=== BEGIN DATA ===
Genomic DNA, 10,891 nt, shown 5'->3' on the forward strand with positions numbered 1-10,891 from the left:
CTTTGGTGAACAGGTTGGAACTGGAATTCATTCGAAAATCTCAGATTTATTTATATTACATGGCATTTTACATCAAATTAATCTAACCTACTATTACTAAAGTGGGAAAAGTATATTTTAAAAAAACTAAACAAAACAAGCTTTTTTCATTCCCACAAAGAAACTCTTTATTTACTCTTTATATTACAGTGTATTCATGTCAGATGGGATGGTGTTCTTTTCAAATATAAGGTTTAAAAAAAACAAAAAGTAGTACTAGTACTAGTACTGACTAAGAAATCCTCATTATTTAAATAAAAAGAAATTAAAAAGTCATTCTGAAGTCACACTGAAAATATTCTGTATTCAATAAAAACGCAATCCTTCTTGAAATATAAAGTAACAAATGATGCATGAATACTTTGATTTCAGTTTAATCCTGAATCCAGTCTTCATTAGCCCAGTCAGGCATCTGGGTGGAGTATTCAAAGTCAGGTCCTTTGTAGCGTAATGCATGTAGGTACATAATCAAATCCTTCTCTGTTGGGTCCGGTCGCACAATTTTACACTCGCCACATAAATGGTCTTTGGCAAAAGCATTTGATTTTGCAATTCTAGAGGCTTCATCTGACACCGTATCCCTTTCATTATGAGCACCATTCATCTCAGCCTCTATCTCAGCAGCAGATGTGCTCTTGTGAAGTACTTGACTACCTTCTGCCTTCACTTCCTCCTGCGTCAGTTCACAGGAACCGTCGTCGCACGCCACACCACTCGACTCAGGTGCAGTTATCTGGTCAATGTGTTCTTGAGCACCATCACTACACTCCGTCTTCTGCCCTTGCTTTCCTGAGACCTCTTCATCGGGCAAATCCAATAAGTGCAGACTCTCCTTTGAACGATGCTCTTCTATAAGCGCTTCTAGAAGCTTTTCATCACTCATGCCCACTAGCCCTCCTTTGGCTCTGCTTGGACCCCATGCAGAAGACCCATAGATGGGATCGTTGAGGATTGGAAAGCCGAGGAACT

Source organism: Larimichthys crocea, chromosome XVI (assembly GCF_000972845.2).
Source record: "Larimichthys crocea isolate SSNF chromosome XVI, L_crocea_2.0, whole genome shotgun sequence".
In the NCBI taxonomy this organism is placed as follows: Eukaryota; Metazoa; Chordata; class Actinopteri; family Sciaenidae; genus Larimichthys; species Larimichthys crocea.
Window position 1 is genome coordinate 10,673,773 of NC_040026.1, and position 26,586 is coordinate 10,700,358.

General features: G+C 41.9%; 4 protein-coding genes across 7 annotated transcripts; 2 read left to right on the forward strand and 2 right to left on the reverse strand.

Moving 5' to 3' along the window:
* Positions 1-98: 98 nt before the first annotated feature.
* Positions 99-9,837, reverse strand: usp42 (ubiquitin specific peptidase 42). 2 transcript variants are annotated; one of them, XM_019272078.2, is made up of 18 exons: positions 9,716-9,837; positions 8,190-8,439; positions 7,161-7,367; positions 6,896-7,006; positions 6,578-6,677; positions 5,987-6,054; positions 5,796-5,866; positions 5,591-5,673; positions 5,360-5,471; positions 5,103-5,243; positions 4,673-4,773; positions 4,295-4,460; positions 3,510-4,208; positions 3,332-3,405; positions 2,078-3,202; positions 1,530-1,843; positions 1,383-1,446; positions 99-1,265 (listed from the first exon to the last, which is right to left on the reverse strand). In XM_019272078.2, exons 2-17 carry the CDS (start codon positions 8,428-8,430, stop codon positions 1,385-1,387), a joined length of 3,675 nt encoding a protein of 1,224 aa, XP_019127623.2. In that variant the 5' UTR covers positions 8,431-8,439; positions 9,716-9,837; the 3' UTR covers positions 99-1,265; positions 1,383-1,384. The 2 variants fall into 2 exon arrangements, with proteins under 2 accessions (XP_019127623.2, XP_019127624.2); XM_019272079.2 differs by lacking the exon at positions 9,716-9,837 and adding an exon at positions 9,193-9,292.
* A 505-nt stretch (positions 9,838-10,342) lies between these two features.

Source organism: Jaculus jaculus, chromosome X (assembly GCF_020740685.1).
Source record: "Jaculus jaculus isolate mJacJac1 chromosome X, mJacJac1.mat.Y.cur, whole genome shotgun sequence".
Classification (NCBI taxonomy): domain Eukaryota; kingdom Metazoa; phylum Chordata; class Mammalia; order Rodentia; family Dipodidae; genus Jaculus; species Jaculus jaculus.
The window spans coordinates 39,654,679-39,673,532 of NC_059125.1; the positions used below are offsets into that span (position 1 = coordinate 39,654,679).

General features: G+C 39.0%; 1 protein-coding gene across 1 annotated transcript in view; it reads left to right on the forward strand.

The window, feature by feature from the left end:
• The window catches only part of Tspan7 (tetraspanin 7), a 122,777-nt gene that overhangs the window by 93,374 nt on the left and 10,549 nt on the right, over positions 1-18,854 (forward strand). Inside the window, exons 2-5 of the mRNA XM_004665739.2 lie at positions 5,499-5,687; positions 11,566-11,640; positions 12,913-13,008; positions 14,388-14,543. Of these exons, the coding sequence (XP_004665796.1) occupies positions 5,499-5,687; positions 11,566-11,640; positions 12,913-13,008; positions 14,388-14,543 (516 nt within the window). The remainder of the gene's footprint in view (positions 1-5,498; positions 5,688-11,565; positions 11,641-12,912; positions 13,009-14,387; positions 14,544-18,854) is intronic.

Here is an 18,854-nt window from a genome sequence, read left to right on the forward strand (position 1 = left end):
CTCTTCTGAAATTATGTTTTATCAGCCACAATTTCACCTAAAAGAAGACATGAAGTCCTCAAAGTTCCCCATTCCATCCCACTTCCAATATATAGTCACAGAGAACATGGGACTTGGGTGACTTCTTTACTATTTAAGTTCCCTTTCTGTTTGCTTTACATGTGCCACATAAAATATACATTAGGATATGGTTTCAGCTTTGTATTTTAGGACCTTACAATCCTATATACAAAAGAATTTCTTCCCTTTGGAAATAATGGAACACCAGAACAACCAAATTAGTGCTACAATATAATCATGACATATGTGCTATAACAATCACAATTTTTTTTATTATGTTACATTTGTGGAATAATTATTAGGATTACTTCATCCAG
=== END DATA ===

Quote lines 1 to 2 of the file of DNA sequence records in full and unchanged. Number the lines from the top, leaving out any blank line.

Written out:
Genomic DNA, 10,891 nt, shown 5'->3' on the forward strand with positions numbered 1-10,891 from the left:
CTTTGGTGAACAGGTTGGAACTGGAATTCATTCGAAAATCTCAGATTTATTTATATTACATGGCATTTTACATCAAATTAATCTAACCTACTATTACTAAAGTGGGAAAAGTATATTTTAAAAAAACTAAACAAAACAAGCTTTTTTCATTCCCACAAAGAAACTCTTTATTTACTCTTTATATTACAGTGTATTCATGTCAGATGGGATGGTGTTCTTTTCAAATATAAGGTTTAAAAAAAACAAAAAGTAGTACTAGTACTAGTACTGACTAAGAAATCCTCATTATTTAAATAAAAAGAAATTAAAAAGTCATTCTGAAGTCACACTGAAAATATTCTGTATTCAATAAAAACGCAATCCTTCTTGAAATATAAAGTAACAAATGATGCATGAATACTTTGATTTCAGTTTAATCCTGAATCCAGTCTTCATTAGCCCAGTCAGGCATCTGGGTGGAGTATTCAAAGTCAGGTCCTTTGTAGCGTAATGCATGTAGGTACATAATCAAATCCTTCTCTGTTGGGTCCGGTCGCACAATTTTACACTCGCCACATAAATGGTCTTTGGCAAAAGCATTTGATTTTGCAATTCTAGAGGCTTCATCTGACACCGTATCCCTTTCATTATGAGCACCATTCATCTCAGCCTCTATCTCAGCAGCAGATGTGCTCTTGTGAAGTACTTGACTACCTTCTGCCTTCACTTCCTCCTGCGTCAGTTCACAGGAACCGTCGTCGCACGCCACACCACTCGACTCAGGTGCAGTTATCTGGTCAATGTGTTCTTGAGCACCATCACTACACTCCGTCTTCTGCCCTTGCTTTCCTGAGACCTCTTCATCGGGCAAATCCAATAAGTGCAGACTCTCCTTTGAACGATGCTCTTCTATAAGCGCTTCTAGAAGCTTTTCATCACTCATGCCCACTAGCCCTCCTTTGGCTCTGCTTGGACCCCATGCAGAAGACCCATAGATGGGATCGTTGAGGATTGGAAAGCCGAGGAACT